The Origin of 'O Come, O Come, Emmanuel'
St. Benedict Orthodox Church
Celebrating in the Western Rite
of the Antiochian Jurisdiction
As we approach Christmas, we hear so many of those great hymns which we have come to
recognize as Christmas hymns, those wonderful and inspired musical works which praise the
Nativity of our Lord Jesus Christ. One of my favorites is “O Come, O Come Emmanuel.” That
enchanting piece is a hymn which I cannot hear or sing enough.

Having said that, it might be worthy of noting that “O Come, O Come Emmanuel” is actually
NOT a Christmas hymn. In fact, it is an Advent hymn, and liturgically speaking, the only of
those so-called “Christmas hymns” which is permitted to be sung in the Mass PRIOR TO  25
December.

Indeed, the words of “O Come, O Come Emmanuel” are used in the Advents liturgies every
day from 16 December until 23 December. Unlike the Christmas hymns, which were written
as hymns, this Advent hymn was originally [and still is in the Western Orthodox tradition] a
series of Antiphons to be sung with the Magnificat at Vespers each evening from 16 to 23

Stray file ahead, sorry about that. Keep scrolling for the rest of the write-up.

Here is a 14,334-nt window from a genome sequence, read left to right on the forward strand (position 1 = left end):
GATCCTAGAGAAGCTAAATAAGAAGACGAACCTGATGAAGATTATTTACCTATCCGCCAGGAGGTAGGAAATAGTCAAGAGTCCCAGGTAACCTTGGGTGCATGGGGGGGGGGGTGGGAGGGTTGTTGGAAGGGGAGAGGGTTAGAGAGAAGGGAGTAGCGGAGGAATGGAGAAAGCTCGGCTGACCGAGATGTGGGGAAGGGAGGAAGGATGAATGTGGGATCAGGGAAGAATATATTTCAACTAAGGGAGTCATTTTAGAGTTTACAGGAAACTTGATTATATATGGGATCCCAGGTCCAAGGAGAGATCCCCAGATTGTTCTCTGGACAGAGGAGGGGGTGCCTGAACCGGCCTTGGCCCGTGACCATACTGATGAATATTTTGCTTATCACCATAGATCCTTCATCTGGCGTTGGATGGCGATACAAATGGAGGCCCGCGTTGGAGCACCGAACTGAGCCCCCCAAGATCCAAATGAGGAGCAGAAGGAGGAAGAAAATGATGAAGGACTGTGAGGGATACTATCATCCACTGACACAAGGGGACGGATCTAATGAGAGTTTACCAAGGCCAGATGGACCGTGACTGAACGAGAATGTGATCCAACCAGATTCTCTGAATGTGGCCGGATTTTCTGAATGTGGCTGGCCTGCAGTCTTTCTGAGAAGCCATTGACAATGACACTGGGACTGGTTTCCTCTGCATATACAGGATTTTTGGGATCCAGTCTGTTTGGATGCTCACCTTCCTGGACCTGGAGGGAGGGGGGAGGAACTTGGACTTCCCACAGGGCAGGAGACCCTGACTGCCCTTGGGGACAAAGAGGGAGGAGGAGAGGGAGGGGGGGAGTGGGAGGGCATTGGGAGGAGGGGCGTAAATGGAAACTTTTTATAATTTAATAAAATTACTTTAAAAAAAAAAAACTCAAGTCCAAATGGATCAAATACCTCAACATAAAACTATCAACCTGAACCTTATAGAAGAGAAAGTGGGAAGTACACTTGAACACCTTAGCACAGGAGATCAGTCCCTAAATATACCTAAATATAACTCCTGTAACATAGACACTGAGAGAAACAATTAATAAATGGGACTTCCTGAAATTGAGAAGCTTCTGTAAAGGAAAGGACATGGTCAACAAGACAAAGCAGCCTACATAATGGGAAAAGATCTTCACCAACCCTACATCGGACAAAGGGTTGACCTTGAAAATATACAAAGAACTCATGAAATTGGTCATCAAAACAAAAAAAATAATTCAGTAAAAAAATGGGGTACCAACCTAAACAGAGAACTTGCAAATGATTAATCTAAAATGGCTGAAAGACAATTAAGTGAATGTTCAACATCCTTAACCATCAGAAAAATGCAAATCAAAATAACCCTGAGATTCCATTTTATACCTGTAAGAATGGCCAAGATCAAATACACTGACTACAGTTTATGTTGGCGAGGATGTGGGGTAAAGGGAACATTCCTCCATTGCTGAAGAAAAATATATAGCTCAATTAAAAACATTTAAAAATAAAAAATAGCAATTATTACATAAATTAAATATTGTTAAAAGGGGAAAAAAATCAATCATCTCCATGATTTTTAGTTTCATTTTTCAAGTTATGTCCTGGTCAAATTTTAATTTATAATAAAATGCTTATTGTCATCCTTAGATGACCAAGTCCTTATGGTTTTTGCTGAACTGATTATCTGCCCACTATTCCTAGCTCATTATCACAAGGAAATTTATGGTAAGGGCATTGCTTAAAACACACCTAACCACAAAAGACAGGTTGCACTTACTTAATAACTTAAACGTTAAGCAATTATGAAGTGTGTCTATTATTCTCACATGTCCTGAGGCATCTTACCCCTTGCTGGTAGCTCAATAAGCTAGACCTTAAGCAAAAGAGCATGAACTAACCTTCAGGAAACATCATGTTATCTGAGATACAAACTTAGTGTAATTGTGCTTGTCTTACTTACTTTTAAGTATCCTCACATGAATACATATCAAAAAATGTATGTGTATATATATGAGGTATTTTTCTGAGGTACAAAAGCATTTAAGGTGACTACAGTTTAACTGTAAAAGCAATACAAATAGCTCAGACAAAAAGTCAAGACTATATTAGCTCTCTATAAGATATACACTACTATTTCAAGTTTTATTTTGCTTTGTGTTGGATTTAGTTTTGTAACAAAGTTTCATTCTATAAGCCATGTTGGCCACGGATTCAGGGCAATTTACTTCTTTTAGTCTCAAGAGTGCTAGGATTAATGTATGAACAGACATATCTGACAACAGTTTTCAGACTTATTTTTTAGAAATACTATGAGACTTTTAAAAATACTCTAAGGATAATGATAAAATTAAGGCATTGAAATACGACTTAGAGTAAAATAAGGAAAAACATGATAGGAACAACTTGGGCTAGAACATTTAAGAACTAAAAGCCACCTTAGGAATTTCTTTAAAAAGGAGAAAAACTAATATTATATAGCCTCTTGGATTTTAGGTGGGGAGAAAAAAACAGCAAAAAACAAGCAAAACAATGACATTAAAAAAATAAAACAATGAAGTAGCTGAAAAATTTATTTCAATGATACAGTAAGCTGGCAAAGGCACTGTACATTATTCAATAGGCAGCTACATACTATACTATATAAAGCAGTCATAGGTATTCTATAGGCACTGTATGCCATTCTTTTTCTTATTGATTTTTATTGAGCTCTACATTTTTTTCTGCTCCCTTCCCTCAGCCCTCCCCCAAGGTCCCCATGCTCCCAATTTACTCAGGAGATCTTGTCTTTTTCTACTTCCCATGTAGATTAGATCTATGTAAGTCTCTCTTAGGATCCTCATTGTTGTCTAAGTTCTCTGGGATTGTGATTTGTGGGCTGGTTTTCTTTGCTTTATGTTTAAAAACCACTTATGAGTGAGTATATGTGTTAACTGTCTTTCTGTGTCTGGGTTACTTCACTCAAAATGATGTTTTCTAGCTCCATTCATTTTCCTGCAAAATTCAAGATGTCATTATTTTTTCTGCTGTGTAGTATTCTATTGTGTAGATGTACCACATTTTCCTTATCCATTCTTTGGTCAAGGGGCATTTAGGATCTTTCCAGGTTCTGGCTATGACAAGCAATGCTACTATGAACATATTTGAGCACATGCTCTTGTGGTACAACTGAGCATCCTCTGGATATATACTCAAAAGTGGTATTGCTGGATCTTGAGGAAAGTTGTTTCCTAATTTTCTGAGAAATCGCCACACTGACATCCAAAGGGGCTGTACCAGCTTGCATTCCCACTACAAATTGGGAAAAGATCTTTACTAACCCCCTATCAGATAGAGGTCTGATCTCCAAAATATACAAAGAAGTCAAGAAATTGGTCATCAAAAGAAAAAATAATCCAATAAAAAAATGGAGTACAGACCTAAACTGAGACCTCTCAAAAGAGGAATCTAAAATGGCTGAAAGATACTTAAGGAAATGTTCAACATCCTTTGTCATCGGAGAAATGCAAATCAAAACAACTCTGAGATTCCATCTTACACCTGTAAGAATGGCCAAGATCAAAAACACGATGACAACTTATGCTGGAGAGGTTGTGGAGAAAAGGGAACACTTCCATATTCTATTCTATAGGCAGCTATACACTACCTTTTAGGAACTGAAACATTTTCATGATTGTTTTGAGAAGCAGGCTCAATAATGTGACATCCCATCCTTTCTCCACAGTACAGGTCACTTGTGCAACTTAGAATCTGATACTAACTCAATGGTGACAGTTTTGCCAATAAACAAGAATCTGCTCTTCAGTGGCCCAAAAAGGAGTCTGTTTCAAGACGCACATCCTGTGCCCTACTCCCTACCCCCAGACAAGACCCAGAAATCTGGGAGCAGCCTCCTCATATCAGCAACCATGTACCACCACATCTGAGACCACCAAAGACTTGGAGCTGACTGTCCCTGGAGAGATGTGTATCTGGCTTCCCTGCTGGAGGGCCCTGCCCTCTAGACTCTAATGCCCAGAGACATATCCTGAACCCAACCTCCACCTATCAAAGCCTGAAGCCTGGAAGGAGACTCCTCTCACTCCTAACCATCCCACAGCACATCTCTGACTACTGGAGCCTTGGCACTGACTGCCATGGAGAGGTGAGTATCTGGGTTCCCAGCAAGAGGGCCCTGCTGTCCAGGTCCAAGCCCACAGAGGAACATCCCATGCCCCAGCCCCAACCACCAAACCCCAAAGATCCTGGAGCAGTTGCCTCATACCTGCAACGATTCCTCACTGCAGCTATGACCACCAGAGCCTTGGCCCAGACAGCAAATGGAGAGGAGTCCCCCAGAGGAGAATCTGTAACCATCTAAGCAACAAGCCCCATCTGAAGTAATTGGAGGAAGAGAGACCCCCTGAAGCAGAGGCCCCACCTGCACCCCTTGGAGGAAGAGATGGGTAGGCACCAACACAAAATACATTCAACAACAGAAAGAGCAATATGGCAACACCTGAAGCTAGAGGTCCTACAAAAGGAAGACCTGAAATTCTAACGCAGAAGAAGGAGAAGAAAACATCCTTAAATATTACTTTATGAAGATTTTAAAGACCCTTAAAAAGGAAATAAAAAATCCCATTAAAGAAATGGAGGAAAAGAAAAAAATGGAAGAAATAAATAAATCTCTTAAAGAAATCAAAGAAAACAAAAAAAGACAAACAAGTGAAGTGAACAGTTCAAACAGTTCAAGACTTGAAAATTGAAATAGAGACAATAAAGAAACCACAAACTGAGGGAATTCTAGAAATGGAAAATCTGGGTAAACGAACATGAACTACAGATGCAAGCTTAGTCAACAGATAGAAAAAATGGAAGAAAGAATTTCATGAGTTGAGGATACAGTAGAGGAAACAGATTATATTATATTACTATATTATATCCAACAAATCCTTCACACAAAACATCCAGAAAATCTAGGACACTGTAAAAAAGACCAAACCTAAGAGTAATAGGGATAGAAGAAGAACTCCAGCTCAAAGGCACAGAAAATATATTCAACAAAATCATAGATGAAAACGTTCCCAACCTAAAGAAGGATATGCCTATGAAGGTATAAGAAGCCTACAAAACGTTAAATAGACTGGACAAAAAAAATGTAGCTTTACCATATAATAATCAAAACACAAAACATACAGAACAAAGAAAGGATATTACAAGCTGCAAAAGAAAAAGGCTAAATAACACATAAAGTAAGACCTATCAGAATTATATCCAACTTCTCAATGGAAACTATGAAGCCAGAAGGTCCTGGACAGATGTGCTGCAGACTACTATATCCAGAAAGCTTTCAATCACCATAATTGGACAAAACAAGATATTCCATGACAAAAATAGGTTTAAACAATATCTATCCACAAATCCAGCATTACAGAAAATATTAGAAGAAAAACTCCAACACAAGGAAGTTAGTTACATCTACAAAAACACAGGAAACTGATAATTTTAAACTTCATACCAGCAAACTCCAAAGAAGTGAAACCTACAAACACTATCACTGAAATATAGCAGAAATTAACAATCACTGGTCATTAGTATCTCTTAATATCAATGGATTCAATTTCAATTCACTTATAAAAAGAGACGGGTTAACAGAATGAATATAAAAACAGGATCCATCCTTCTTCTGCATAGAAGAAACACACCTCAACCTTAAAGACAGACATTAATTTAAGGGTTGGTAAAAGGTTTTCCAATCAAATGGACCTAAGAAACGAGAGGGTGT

December.

What do I mean by all of that? Vespers is the evening prayer service said daily in the
Church. In the western tradition [including Western Rite Orthodox, Roman Catholics, and
Anglicans], the Magnificat, which is Luke 1:46b-55, is sung as a separate hymn at every
Vespers service. This has been a practice in Christendom since at least the 6th century. In
the 9th century, the practice was added of including the singing of antiphons with the singing
of the Magnificat. An antiphon is a single verse which is sung responsively by a divided choir
or two groups of singers. Usually, the antiphon provided a theme from which the Magnificat
was to be understood that day. .
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St. Benedict of Nursia
St. Benedict of Nursia Orthodox Church